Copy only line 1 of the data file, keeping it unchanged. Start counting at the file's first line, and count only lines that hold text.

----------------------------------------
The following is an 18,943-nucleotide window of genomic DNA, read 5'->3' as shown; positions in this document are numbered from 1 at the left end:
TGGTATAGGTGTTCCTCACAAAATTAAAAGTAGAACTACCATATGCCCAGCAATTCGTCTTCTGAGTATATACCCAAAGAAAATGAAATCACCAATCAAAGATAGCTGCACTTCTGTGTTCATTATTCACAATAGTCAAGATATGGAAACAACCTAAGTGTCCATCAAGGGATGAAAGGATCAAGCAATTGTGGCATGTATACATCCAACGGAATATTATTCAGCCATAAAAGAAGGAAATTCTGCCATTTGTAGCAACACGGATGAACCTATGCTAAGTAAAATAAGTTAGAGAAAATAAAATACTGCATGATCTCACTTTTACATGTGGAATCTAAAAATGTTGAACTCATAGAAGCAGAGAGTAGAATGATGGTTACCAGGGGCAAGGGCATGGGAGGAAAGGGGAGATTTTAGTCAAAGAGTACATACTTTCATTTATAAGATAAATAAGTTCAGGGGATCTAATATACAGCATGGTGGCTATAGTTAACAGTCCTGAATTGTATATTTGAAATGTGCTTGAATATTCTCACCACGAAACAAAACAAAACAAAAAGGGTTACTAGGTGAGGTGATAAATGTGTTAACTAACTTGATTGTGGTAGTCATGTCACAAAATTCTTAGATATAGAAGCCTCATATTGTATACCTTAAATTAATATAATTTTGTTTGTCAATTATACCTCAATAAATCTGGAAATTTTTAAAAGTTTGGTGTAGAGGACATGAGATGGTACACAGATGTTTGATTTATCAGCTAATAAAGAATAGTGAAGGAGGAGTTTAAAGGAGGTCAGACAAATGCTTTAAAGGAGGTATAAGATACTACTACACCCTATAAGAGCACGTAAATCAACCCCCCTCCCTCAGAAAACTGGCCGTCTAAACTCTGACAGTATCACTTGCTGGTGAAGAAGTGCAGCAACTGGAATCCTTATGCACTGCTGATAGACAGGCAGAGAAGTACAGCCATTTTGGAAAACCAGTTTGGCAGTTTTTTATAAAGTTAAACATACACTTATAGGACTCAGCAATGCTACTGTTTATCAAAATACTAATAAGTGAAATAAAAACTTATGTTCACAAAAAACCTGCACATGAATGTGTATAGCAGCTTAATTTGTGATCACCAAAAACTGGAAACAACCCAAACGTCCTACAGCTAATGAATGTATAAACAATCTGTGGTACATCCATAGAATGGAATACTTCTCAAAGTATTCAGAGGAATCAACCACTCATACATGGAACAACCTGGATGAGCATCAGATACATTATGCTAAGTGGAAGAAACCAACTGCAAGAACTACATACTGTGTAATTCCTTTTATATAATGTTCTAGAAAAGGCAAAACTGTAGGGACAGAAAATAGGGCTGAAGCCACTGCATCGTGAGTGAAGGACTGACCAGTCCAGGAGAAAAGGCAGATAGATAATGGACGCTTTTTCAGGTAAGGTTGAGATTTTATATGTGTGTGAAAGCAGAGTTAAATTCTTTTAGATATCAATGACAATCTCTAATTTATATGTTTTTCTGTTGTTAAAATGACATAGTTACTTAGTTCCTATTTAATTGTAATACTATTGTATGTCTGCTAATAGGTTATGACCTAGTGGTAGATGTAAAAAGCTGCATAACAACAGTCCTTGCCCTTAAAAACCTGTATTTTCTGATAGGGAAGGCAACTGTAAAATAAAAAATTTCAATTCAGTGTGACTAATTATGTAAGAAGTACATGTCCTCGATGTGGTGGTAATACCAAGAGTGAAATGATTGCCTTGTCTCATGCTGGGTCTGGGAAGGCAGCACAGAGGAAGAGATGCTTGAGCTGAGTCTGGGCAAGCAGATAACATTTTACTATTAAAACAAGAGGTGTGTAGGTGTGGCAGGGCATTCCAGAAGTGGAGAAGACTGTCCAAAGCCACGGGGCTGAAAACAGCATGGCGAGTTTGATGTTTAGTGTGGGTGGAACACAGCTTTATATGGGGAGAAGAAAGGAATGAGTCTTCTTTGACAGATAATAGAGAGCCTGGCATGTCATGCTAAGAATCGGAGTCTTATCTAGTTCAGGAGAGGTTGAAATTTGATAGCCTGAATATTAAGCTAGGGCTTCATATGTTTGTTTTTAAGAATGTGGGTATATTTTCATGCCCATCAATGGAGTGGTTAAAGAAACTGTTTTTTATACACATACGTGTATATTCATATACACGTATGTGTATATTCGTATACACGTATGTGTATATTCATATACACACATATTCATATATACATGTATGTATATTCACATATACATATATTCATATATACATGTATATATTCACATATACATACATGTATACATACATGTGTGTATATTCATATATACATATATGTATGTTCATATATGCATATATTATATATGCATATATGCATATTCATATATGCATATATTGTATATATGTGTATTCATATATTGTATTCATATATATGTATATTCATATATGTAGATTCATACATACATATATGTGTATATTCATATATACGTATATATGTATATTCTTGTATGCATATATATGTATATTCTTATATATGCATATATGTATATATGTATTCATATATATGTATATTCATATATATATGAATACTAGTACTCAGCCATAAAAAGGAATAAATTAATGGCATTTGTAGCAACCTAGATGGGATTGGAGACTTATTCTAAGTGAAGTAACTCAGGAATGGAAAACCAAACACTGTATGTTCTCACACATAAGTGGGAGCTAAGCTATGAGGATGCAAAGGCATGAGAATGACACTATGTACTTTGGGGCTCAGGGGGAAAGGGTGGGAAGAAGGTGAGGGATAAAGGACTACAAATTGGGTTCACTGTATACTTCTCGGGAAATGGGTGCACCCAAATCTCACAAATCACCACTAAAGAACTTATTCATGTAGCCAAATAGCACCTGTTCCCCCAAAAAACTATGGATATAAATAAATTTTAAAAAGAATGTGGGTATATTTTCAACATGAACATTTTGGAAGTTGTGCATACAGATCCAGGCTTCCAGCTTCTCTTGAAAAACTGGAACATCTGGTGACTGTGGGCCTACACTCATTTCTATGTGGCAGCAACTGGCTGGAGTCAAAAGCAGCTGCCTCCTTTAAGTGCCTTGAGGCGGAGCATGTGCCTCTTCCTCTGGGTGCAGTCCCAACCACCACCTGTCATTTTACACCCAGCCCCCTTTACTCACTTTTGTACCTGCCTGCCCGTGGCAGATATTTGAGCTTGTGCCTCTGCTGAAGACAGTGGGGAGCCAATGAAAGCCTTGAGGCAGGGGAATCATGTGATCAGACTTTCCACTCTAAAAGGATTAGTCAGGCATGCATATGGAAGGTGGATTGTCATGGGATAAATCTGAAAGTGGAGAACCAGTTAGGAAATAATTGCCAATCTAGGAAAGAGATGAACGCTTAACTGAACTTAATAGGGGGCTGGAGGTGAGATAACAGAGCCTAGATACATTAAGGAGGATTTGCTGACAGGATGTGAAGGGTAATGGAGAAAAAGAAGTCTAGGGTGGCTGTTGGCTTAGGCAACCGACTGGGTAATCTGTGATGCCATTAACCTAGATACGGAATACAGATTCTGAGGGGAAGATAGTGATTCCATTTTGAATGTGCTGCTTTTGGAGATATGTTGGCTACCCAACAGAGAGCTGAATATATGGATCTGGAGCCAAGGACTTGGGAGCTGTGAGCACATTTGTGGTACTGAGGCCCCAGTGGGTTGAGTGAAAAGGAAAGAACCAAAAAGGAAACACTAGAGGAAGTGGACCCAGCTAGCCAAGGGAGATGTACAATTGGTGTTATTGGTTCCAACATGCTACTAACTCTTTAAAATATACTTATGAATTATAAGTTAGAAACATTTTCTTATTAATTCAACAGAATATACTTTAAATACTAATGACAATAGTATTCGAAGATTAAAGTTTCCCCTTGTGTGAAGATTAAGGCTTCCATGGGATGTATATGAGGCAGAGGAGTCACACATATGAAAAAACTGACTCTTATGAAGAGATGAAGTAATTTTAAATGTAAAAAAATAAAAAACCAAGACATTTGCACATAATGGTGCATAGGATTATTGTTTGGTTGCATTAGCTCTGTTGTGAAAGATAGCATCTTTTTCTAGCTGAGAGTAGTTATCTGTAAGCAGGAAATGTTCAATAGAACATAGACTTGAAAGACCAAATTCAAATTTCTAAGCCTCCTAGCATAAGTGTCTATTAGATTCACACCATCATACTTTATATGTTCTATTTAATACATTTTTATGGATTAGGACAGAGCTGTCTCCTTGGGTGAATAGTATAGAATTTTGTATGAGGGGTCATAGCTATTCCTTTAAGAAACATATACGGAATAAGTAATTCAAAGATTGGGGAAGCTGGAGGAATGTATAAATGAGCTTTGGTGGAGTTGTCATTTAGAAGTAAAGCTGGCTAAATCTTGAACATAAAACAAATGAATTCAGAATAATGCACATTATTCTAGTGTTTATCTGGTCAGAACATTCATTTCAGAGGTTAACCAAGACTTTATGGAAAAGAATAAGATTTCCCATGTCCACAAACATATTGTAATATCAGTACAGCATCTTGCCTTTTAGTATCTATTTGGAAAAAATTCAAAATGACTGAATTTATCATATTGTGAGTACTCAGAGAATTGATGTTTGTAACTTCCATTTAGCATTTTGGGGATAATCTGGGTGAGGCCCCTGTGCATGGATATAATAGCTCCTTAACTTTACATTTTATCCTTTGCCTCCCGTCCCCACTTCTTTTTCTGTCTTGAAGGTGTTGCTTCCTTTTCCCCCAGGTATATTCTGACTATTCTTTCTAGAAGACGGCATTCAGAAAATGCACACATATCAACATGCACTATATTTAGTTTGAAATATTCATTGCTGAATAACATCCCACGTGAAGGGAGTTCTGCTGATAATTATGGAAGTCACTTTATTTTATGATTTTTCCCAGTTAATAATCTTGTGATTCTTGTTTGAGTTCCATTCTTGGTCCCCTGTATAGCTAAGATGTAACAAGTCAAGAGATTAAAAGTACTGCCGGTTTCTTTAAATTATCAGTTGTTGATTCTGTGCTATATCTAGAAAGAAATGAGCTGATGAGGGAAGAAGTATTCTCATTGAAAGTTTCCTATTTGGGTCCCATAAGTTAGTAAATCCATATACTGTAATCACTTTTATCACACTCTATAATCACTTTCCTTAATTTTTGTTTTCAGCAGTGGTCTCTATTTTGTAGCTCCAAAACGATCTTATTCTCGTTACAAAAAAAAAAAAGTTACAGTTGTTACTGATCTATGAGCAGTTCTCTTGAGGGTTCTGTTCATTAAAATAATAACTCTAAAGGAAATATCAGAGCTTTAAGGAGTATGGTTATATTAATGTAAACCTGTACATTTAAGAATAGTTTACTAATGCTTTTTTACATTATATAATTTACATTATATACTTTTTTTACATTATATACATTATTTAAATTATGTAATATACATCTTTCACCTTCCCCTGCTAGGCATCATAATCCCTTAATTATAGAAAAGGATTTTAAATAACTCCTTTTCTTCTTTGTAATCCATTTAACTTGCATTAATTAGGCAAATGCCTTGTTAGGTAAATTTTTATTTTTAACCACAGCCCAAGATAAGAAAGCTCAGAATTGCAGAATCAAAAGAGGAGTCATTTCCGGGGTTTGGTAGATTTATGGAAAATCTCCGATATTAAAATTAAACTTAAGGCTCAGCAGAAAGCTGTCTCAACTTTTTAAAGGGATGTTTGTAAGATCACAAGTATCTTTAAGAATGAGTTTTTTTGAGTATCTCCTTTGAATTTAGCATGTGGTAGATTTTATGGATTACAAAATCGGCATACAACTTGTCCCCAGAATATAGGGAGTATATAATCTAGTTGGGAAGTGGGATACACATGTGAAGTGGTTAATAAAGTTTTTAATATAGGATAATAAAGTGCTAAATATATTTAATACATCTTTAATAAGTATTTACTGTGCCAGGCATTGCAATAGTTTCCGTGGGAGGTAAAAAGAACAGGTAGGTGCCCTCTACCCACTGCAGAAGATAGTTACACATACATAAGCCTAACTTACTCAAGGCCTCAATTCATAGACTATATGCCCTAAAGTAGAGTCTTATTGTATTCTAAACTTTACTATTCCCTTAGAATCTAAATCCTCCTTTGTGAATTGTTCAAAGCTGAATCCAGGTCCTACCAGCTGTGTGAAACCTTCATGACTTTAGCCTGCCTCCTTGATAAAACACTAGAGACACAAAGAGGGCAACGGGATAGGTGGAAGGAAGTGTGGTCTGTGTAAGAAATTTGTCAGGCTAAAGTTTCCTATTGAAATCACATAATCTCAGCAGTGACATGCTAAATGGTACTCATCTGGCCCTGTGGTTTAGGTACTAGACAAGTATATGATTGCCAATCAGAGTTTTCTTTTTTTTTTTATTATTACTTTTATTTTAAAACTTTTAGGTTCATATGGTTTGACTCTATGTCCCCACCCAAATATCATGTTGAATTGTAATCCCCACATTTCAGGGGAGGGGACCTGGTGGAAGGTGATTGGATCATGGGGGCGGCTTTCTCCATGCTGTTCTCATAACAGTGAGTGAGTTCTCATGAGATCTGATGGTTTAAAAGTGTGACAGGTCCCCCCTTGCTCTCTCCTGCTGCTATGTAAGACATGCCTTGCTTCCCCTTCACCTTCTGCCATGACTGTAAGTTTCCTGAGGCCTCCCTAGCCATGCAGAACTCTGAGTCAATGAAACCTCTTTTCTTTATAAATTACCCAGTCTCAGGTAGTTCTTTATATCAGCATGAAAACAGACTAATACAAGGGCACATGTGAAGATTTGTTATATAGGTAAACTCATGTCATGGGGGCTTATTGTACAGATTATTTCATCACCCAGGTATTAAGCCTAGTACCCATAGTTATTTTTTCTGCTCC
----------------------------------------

The following is an 18,943-nucleotide window of genomic DNA, read 5'->3' as shown; positions in this document are numbered from 1 at the left end: